THE UN has been asked to intervene in Scotland's drug deaths crisis.

Scottish Liberal Democrat leader Alex Cole-Hamilton has written to the World Health Organization calling for help to "get this public health disaster under control". 

It comes after statistics published in July showed a record number of drug deaths last year. 

Scotland has by far the highest drug death rate of any country in Europe.

Earlier this month, figures showed there were 722 suspected drug deaths in the first six months of 2021.

In a speech to the online LibDem conference, Mr Cole-Hamilton said: “Scotland has the worst drug mortality in the developed world. It is nearly four times the rate of England and Wales. 

“Time and again, the SNP Government have shown themselves unequal to the task of reducing this devastating problem in Scotland.

"In fact five years ago, with rates rising and records already mounting, Nicola Sturgeon saw fit to cut budgets to drug services by 22 per cent, sending organisations to the wall and severing support. 

“Last year we posted a new grim record on drug deaths, triggering a ministerial reshuffle and the introduction of a dedicated post reporting directly to the First Minister. 

“On her appointment, the new minister made it clear that first and foremost we just need to stop people dying. She had both my agreement and support for that ambition. 

“But nine months later people continue to die at the same rate as before.

"New statistics indicate that last year’s terrible record will be matched.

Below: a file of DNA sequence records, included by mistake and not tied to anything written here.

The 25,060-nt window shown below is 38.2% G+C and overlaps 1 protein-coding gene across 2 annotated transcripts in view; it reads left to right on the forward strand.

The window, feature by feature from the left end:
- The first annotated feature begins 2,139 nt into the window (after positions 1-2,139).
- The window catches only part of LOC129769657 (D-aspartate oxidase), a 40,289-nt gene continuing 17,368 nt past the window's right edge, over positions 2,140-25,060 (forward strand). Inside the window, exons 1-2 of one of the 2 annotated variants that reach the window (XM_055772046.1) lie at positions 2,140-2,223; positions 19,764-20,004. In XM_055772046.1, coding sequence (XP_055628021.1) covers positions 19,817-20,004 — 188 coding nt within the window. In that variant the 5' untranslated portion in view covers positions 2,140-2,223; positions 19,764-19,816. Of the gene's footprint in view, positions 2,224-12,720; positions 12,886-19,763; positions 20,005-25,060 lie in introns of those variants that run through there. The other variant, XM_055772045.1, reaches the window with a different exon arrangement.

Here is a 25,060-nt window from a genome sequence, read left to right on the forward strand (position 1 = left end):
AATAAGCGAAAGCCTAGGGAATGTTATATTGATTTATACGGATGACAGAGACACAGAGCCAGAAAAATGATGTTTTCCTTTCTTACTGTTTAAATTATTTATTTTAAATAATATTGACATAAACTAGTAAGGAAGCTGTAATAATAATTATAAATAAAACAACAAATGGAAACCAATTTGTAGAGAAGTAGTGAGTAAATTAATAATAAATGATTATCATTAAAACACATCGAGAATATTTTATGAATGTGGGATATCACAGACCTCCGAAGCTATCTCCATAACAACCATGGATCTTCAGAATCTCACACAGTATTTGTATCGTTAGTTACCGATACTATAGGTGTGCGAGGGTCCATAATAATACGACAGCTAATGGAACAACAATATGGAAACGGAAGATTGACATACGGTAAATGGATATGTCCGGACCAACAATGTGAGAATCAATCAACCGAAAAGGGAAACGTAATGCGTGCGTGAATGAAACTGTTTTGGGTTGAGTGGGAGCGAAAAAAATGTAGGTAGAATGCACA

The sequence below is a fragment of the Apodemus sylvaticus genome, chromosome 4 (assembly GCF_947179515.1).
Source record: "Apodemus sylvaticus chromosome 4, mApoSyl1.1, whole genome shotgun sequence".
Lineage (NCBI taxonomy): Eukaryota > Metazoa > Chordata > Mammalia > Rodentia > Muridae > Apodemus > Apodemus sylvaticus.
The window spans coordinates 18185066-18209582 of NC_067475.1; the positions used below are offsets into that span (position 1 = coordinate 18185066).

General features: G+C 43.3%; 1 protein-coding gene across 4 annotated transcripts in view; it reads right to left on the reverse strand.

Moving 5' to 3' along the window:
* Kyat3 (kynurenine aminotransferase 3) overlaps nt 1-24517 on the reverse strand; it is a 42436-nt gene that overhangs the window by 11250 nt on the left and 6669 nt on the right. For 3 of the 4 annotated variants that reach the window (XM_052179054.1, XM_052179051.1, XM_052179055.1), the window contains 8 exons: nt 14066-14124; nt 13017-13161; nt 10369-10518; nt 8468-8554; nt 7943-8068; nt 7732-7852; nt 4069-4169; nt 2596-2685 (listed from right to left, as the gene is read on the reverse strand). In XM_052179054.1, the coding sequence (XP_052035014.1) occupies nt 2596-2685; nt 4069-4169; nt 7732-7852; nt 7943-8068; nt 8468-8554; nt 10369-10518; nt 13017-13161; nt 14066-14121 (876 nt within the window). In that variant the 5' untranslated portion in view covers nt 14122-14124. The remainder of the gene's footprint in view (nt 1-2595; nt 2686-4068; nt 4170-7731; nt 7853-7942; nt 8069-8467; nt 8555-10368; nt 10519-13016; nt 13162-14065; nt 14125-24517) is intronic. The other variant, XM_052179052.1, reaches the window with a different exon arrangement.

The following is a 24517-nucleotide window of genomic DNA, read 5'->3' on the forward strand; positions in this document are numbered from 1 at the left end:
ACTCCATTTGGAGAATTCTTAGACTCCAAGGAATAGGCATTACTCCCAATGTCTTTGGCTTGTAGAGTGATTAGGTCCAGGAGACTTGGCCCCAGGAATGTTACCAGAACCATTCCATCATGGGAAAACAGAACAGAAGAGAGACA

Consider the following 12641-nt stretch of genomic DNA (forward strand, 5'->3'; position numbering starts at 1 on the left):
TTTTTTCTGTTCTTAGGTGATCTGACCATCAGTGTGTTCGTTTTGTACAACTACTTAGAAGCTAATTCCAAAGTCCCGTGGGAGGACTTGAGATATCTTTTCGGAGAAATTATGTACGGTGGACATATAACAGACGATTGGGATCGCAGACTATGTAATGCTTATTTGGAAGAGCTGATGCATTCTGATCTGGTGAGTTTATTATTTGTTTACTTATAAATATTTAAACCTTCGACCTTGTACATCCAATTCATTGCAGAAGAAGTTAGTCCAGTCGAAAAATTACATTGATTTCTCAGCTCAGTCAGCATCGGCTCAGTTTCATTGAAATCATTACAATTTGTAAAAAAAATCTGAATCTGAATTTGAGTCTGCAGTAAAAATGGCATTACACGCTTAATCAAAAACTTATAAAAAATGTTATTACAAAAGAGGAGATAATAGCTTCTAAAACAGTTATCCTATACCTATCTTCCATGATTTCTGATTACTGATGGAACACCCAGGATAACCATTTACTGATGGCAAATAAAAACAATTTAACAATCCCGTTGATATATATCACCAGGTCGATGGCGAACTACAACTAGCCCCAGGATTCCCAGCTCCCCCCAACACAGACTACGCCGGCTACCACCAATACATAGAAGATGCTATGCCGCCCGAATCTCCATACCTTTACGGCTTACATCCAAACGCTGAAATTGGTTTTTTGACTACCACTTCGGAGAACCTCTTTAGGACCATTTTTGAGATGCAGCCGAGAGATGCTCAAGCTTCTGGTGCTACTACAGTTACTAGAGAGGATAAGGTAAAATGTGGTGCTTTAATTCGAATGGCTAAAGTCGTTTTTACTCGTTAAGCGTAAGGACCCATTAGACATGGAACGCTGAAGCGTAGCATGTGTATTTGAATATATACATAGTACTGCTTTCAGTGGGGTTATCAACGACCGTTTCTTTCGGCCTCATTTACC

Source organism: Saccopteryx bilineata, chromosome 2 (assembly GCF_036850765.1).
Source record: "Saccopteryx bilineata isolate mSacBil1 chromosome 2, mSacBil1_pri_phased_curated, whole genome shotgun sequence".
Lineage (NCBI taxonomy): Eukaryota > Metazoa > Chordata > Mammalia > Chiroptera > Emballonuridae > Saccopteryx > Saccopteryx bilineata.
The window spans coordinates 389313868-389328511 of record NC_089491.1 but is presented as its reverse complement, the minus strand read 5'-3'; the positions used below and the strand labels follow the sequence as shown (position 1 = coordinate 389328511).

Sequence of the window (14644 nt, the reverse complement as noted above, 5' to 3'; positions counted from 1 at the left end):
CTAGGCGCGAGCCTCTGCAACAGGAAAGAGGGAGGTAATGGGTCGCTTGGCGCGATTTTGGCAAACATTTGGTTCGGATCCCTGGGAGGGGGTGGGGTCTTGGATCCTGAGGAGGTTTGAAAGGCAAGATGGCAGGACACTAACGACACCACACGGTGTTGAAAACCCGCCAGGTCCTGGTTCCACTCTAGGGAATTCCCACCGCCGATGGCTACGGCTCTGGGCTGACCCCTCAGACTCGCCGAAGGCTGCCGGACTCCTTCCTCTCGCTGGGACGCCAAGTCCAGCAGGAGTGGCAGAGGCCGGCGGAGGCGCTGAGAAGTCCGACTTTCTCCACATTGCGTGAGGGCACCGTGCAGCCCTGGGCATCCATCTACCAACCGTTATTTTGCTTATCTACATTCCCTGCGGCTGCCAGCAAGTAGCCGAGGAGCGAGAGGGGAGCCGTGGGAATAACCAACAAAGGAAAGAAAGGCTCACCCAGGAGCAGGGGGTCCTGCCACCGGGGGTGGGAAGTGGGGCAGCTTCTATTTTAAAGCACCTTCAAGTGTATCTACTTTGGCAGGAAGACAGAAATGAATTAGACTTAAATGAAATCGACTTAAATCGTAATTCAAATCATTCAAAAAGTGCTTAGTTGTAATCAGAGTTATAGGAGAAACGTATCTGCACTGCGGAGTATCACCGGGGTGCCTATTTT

“The SNP claim that these deaths are a result of UK Government policy. That is a fallacy.

"If this were the fault of reserved powers or austerity, we would see the same rates of people dying on the streets of London as we see in Glasgow. 

“We don’t. Glasgow is 10 times worse. This is a particularly Scottish problem, which now demands international attention. 

“That is why this morning I have written to the Director General of the World Health Organisation, asking him to mobilise and send a task force of global experts on drug mortality to Scotland to help get this public health disaster under control.”

Mr Cole-Hamilton's speech was his first as Scottish LibDem leader and was delayed by around an hour due to a "technical hitch".

He said voters in the UK are "stuck between two flags", adding: "Progress is stifled by a clash of nationalisms.

"The Scottish nationalism of the SNP, but also the Brexit nationalism of Boris Johnson's Conservative Party."

He argued the pandemic had allowed the Scottish Government to "set aside" parts of public policy that were already failing.